Samaritans warns suicide rate is an 'urgent public health issue' as new figures reveal number of Sunderland deaths
The national rise in deaths due to suicide has led to a warning more must be done to help those in distress.
The Samaritans has said there is an urgent public health issue as it responds to the Office of National Statistics (ONS) figures, which showed across the UK there was an increase of hundreds last year than in 2017.
In Sunderland during 2018, the ONS found 29 people had died due to suicide, compared to 32 the 12 months previously.
Across the North East, the figures stood at 287 in 2018, following on from 248 in 2017.
The Samaritans has highlighted a rise in the number of deaths in young people in recent years, while middle-aged men remain the group greatest at risk overall.
It said while it has been known for years suicide is a gender and inequality issue there is still no plan across the Government to reach those in need.
The charity’s chief executive officer Ruth Sutherland said: “Every single one of these deaths is a tragedy that devastates families, friends and communities.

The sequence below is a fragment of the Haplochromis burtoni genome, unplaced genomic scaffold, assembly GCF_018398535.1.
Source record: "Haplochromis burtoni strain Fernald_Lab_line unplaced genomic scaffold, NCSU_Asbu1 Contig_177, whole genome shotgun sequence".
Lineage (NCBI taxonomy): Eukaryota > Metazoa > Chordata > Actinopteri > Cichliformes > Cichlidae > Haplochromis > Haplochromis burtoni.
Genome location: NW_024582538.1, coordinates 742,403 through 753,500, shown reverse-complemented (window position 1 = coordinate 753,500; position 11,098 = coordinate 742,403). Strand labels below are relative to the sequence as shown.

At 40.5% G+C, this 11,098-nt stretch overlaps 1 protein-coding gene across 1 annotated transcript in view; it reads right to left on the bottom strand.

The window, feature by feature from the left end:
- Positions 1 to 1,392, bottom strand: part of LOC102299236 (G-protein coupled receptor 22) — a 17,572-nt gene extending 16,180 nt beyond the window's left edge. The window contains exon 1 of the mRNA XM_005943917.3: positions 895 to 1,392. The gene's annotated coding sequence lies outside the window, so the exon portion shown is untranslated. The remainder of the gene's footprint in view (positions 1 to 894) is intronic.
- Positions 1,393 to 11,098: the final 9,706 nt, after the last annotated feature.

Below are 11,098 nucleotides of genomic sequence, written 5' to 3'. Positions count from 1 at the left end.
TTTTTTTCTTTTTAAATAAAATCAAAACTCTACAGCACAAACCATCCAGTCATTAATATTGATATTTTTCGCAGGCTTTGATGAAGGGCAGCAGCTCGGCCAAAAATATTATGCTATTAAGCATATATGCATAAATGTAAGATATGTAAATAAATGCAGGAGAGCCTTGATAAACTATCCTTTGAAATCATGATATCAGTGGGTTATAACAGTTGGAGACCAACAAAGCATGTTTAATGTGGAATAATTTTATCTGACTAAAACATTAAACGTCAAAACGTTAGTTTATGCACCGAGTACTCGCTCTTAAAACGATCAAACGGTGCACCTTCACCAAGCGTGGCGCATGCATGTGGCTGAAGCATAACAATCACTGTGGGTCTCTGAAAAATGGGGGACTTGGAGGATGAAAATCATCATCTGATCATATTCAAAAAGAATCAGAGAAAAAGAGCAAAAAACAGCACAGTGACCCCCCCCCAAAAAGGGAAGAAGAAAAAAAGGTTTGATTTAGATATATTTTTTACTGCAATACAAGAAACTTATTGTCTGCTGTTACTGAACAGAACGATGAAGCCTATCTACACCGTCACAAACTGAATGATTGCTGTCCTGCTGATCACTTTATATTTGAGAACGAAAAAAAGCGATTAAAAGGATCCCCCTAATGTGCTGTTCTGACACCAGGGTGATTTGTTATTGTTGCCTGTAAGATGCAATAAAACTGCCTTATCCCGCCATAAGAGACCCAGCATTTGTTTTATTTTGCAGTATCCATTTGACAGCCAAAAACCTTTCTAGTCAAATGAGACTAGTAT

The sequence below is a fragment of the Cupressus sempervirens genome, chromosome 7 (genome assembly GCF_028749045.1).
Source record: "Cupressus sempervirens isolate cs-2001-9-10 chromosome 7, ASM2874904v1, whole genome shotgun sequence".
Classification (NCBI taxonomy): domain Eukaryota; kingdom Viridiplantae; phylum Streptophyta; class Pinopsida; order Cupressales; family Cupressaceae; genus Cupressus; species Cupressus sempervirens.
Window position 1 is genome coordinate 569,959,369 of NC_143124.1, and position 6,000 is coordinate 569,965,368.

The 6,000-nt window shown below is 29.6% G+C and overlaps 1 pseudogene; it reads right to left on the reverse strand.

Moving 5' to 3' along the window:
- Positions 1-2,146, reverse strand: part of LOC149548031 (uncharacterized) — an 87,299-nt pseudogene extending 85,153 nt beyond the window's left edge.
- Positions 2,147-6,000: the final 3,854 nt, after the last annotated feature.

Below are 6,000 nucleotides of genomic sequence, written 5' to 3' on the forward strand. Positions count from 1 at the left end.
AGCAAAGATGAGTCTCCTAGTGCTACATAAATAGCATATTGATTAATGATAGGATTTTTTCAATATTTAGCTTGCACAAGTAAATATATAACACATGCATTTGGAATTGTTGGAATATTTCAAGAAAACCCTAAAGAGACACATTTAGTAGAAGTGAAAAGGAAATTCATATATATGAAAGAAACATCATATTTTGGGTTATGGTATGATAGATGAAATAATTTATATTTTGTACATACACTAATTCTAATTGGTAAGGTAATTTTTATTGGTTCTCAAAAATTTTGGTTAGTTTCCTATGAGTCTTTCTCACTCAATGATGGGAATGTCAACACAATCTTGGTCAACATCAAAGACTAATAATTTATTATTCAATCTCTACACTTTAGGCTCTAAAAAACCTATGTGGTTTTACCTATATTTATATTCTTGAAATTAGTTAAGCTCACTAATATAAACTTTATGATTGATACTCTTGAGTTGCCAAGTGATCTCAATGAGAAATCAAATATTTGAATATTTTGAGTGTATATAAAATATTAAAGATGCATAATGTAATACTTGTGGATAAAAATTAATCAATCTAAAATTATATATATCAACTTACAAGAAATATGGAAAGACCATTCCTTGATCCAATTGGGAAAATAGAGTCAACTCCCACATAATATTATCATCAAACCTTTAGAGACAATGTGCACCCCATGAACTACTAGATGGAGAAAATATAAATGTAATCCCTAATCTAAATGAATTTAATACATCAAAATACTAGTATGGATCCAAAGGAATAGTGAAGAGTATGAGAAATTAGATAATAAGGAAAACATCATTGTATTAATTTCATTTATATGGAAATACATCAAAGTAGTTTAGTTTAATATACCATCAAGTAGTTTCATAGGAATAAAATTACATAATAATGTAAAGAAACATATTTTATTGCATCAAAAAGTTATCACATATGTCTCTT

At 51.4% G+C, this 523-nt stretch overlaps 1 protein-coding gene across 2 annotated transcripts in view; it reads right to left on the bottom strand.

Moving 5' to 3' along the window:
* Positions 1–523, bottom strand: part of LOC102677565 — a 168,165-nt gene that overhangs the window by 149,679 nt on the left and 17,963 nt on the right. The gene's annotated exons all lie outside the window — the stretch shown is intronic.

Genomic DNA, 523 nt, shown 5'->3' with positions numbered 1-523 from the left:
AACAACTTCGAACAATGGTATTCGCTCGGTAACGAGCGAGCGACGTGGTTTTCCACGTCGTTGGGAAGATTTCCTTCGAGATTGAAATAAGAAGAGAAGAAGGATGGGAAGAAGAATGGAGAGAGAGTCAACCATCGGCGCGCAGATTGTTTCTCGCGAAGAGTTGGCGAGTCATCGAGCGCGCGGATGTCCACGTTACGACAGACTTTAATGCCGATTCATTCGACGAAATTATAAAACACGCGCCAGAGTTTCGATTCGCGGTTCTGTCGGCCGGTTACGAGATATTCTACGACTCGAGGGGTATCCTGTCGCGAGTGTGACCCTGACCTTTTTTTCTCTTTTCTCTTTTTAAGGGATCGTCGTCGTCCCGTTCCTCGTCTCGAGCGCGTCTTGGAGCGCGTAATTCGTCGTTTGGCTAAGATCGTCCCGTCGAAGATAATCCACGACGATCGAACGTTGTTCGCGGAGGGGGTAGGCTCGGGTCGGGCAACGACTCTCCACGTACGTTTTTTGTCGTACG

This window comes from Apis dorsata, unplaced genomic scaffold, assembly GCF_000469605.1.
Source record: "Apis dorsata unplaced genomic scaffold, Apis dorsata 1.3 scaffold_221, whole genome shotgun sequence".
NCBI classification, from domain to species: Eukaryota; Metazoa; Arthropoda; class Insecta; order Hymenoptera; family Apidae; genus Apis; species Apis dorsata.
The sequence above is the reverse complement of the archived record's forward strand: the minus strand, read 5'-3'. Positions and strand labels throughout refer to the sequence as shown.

“Whilst the overall rise has only been seen this year, and we hope it is not the start of a longer-term trend, it’s crucial to have a better understanding of why there has been such an increase.
“We know that suicide is not inevitable, it is preventable and encouraging steps have been made to prevent suicide, but we need to look at suicide as a serious public health issue.”
Nick Stripe, head of health analysis and life events at the ONS, said: “We saw a significant increase in the rate of deaths registered as suicide last year which has changed a trend of continuous decline since 2013.
“While the exact reasons for this are unknown, the latest data show that this was largely driven by an increase among men who have continued to be most at risk of dying by suicide.
“In recent years, there have also been increases in the rate among young adults, with females under 25 reaching the highest rate on record for their age group.
“Looking at the overall trend since the early 80s, we are still witnessing a gradual decline in the rate of suicide for the population as a whole.
“We will continue to monitor the recent increase to help inform decision makers and others that are working to protect vulnerable people at risk.”